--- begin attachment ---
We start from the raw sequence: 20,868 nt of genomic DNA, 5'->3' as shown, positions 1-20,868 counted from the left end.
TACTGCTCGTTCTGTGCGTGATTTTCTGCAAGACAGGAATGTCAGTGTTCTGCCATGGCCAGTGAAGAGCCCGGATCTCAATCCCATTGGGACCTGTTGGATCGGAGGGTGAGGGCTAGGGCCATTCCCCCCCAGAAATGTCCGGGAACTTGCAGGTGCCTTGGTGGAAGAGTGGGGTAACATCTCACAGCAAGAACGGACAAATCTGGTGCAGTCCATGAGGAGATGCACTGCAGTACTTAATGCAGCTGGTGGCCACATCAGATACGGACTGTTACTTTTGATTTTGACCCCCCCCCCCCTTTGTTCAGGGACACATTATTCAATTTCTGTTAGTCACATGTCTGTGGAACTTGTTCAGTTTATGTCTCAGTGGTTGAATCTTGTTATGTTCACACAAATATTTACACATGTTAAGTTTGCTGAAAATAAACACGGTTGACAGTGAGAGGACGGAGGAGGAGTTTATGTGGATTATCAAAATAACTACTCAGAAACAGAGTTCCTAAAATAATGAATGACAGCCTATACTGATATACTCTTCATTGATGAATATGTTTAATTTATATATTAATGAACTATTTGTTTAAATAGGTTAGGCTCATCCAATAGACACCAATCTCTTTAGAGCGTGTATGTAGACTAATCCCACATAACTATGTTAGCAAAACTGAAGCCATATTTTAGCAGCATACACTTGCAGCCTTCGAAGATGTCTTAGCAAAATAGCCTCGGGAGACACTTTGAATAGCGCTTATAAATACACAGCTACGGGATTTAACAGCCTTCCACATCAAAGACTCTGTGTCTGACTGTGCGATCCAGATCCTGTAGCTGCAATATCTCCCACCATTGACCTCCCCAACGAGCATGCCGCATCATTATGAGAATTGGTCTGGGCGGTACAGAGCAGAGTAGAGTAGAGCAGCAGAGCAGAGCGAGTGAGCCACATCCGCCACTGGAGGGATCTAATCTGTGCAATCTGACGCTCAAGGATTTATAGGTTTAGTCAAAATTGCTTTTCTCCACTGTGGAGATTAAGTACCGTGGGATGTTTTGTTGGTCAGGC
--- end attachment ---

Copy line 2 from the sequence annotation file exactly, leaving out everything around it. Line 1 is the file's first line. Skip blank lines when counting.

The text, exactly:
TACTGCTCGTTCTGTGCGTGATTTTCTGCAAGACAGGAATGTCAGTGTTCTGCCATGGCCAGTGAAGAGCCCGGATCTCAATCCCATTGGGACCTGTTGGATCGGAGGGTGAGGGCTAGGGCCATTCCCCCCCAGAAATGTCCGGGAACTTGCAGGTGCCTTGGTGGAAGAGTGGGGTAACATCTCACAGCAAGAACGGACAAATCTGGTGCAGTCCATGAGGAGATGCACTGCAGTACTTAATGCAGCTGGTGGCCACATCAGATACGGACTGTTACTTTTGATTTTGACCCCCCCCCCCCTTTGTTCAGGGACACATTATTCAATTTCTGTTAGTCACATGTCTGTGGAACTTGTTCAGTTTATGTCTCAGTGGTTGAATCTTGTTATGTTCACACAAATATTTACACATGTTAAGTTTGCTGAAAATAAACACGGTTGACAGTGAGAGGACGGAGGAGGAGTTTATGTGGATTATCAAAATAACTACTCAGAAACAGAGTTCCTAAAATAATGAATGACAGCCTATACTGATATACTCTTCATTGATGAATATGTTTAATTTATATATTAATGAACTATTTGTTTAAATAGGTTAGGCTCATCCAATAGACACCAATCTCTTTAGAGCGTGTATGTAGACTAATCCCACATAACTATGTTAGCAAAACTGAAGCCATATTTTAGCAGCATACACTTGCAGCCTTCGAAGATGTCTTAGCAAAATAGCCTCGGGAGACACTTTGAATAGCGCTTATAAATACACAGCTACGGGATTTAACAGCCTTCCACATCAAAGACTCTGTGTCTGACTGTGCGATCCAGATCCTGTAGCTGCAATATCTCCCACCATTGACCTCCCCAACGAGCATGCCGCATCATTATGAGAATTGGTCTGGGCGGTACAGAGCAGAGTAGAGTAGAGCAGCAGAGCAGAGCGAGTGAGCCACATCCGCCACTGGAGGGATCTAATCTGTGCAATCTGACGCTCAAGGATTTATAGGTTTAGTCAAAATTGCTTTTCTCCACTGTGGAGATTAAGTACCGTGGGATGTTTTGTTGGTCAGGC